Revista Intercambio

Intercambio No.6




Technology, globalization, and neoliberal capitalism cannot be separated from the central issues of education in the 21st Century. What is the purpose of education? What is the content of education? What are the pedagogies, tools, and resources? Whose interests are served?
Unless the question of purpose is examined and challenged, the dominant discourse rules by default. That default is generally one of education preparing workers for a globalized economy. The logical assumption that
follows is that students should be integrated into expertise in using the new information and communications technologies that are the tools of the global economy.
In this globalized framework, educational content is decontextualized. The neo-liberal educational vision is one of “competencies,” skills that are not embedded in cultural and social contexts but are independent of context. This is the vision of the corporation that wants to sell tools and resources that fit any context and provide economies of scale where the same digital products have the best return on investment in a global market. It is also the vision of the philanthropies—the Gates Foundation, in particular–that have determined that they know what is needed and everyone had better buy into their vision.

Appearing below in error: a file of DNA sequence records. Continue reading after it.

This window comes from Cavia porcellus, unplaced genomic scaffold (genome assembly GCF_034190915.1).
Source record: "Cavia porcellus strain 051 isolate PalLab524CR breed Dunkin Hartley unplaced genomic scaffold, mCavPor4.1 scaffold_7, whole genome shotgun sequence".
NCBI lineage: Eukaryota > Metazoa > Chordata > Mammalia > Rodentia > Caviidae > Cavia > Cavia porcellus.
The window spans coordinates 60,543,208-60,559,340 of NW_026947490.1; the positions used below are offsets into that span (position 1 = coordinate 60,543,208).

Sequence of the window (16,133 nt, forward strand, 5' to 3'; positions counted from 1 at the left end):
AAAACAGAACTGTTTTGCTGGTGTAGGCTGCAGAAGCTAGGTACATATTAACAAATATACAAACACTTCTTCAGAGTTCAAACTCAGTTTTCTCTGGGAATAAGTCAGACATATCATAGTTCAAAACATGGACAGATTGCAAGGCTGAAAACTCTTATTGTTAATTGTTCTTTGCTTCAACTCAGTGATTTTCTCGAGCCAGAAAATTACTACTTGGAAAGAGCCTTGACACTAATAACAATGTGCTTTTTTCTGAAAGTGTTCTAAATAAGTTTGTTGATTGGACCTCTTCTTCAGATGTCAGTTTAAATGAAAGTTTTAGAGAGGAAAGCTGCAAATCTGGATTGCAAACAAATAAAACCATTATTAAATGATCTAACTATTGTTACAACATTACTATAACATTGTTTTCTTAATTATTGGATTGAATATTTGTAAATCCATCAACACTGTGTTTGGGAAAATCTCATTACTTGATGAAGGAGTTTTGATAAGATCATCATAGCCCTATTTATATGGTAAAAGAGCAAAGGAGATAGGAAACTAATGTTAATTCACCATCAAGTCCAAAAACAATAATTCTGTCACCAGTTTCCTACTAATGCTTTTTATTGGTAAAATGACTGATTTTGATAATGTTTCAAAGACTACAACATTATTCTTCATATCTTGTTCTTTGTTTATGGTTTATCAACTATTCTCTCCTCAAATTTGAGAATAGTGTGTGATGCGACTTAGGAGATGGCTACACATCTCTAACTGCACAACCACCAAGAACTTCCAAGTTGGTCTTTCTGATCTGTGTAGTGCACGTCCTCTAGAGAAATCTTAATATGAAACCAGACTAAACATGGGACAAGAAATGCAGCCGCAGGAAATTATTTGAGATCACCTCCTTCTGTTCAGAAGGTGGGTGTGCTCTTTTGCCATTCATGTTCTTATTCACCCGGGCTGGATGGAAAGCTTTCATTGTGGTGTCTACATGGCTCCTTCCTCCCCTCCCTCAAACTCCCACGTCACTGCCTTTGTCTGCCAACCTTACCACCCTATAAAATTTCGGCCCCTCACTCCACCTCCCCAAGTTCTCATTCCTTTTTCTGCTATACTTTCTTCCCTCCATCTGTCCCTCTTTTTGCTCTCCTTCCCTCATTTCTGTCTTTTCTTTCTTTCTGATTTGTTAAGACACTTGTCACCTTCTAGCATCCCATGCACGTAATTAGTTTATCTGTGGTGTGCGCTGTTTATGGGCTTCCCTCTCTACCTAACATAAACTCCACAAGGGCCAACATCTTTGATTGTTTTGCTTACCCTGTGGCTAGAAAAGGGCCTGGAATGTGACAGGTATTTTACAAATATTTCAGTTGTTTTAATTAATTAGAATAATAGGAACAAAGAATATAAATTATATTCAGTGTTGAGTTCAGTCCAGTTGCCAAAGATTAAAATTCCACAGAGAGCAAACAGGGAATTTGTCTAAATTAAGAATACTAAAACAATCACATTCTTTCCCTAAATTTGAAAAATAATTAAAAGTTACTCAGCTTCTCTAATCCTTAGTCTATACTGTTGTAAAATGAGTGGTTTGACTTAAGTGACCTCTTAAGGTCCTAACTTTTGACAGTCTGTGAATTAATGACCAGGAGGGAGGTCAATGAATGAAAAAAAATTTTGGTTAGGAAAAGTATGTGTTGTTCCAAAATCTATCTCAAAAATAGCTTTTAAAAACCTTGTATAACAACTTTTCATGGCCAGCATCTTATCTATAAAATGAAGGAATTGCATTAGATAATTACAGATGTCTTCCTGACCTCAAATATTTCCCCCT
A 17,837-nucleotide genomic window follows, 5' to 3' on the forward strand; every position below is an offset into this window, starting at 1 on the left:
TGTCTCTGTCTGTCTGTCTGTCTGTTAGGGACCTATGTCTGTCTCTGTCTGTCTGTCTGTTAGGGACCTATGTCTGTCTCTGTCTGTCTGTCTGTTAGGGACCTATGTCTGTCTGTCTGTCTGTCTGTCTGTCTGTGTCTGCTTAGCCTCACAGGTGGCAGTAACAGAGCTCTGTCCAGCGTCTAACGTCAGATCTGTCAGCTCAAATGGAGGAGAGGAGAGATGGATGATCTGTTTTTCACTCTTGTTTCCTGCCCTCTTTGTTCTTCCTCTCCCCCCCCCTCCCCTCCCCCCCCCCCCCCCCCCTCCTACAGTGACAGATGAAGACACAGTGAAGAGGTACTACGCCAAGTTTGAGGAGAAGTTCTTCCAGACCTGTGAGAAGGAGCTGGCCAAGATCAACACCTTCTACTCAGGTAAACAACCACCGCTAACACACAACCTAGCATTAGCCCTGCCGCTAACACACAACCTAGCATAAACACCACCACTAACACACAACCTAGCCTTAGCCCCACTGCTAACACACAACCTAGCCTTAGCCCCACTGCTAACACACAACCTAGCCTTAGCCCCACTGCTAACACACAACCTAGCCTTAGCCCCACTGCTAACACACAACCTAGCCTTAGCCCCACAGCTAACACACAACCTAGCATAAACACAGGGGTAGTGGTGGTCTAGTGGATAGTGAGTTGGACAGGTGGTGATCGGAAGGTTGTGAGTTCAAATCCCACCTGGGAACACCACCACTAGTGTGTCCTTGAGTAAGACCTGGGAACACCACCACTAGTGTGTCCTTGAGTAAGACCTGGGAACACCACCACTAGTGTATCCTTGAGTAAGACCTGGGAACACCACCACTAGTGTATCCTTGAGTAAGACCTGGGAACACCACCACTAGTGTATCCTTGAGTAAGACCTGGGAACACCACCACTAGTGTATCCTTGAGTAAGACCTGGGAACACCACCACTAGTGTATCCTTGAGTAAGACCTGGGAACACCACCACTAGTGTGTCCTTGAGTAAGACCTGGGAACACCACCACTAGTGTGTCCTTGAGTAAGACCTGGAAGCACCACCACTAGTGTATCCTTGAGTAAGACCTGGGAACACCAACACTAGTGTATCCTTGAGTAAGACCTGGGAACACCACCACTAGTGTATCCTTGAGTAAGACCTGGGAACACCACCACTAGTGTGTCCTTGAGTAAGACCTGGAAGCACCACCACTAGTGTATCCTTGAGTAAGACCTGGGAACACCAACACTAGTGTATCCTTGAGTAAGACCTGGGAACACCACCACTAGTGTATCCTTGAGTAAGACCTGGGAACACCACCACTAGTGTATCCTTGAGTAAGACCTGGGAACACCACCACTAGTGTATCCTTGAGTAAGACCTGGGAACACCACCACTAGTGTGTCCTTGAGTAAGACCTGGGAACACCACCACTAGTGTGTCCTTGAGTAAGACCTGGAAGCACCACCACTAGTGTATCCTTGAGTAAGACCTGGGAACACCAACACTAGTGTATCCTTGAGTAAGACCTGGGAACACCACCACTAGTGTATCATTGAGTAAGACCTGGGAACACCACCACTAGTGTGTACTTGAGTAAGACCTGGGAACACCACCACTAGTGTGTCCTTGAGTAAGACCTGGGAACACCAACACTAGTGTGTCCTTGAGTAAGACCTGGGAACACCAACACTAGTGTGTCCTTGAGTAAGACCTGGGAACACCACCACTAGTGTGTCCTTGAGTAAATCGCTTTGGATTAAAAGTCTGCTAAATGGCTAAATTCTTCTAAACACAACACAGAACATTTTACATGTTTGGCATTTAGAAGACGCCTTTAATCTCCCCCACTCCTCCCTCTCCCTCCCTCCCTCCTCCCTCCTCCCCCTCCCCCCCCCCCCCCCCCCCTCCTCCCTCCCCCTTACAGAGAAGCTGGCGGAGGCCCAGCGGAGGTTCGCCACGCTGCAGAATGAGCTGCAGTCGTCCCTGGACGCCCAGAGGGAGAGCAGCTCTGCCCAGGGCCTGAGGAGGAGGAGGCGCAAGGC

The articles in this issue challenge the neo-liberal assumptions and concepts about education and technology.

Year 6, No. 6, September 2014